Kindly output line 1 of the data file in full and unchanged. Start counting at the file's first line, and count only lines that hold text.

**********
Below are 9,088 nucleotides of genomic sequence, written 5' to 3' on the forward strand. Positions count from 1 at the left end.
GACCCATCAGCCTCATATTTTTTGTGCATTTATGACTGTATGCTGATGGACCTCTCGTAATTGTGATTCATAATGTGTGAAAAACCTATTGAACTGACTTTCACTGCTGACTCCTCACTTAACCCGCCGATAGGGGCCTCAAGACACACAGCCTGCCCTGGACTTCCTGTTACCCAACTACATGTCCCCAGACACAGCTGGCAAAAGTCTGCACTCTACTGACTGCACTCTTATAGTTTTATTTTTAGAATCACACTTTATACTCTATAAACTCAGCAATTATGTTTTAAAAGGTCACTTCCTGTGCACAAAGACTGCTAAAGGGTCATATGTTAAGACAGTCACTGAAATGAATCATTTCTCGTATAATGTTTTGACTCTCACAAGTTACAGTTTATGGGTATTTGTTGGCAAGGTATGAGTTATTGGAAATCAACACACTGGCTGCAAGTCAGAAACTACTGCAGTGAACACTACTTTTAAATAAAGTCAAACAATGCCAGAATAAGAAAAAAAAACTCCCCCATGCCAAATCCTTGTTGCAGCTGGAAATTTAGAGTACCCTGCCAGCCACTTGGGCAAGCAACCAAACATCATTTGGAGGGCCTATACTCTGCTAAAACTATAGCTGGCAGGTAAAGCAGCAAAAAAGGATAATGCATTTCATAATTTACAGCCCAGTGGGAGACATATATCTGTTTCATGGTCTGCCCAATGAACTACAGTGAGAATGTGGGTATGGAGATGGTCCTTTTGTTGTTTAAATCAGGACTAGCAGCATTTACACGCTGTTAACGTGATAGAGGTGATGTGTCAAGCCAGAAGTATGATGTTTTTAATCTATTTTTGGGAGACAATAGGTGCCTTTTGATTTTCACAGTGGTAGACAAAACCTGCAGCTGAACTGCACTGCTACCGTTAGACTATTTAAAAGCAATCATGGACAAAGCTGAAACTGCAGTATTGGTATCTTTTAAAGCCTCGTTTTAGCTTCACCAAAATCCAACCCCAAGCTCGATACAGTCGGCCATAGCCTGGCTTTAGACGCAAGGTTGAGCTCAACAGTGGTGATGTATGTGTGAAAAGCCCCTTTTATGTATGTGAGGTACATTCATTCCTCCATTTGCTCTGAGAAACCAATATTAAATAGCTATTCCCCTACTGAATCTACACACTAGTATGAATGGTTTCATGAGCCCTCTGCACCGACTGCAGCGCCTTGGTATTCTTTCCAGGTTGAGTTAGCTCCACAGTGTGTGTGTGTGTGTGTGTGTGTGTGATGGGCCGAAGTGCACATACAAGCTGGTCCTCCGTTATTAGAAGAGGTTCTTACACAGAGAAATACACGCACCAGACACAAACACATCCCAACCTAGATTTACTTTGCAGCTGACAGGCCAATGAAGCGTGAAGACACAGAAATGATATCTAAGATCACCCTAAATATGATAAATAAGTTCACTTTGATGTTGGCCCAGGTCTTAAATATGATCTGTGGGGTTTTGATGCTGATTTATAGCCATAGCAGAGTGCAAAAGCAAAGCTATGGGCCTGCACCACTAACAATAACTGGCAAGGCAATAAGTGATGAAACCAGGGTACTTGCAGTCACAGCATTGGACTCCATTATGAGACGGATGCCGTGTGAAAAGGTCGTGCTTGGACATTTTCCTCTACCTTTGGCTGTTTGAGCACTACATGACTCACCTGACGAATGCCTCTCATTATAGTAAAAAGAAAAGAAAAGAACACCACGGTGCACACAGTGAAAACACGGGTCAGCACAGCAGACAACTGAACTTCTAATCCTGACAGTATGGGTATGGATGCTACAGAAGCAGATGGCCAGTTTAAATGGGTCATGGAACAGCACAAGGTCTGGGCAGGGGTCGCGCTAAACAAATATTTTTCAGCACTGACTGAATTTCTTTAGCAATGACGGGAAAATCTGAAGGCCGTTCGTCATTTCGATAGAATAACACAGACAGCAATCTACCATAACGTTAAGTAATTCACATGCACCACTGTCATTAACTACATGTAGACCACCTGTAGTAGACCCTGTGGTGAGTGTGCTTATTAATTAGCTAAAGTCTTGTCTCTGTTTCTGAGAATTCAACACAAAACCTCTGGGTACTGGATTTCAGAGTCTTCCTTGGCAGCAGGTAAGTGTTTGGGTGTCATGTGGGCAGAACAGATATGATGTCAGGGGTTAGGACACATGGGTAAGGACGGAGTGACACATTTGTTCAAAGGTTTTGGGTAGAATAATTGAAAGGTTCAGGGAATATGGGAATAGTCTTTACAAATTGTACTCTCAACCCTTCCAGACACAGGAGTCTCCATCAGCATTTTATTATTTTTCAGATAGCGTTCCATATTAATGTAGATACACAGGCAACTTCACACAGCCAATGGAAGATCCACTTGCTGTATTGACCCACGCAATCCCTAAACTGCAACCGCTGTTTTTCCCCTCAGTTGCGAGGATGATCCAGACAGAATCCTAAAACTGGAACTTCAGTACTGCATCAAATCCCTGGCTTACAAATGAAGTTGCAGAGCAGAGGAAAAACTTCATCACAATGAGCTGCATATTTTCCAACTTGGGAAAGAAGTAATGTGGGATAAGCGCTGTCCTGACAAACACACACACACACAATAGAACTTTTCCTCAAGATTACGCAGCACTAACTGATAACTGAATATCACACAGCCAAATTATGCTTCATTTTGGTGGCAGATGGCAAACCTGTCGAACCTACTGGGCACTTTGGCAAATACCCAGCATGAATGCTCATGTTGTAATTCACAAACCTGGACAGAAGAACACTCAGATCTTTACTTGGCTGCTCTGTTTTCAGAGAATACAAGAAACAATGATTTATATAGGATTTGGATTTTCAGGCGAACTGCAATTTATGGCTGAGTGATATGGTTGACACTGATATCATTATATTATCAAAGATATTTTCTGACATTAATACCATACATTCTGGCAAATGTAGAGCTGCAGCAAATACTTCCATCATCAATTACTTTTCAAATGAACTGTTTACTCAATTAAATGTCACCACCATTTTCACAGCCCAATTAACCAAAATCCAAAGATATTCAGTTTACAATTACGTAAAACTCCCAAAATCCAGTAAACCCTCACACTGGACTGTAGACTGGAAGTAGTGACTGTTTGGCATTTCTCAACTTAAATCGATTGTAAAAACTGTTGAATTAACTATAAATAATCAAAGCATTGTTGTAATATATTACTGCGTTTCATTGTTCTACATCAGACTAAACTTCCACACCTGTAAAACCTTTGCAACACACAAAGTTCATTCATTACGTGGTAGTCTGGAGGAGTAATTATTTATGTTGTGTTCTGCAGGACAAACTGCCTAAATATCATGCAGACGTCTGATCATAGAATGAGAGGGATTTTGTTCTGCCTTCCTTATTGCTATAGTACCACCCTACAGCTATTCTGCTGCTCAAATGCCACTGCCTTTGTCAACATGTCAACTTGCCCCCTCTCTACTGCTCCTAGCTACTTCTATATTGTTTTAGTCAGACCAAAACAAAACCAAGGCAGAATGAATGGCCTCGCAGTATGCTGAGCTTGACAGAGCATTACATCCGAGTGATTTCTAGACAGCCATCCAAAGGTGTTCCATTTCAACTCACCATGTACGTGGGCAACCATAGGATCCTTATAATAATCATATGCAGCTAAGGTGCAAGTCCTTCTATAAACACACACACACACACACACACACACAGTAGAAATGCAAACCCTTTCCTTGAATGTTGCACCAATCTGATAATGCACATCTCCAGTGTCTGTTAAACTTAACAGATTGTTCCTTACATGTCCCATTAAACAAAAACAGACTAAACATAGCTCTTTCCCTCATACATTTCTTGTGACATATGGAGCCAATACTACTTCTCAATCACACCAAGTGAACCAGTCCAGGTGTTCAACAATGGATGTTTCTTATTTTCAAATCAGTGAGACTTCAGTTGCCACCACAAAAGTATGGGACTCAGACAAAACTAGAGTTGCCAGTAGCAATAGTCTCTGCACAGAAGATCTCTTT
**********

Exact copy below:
Below are 9,088 nucleotides of genomic sequence, written 5' to 3' on the forward strand. Positions count from 1 at the left end.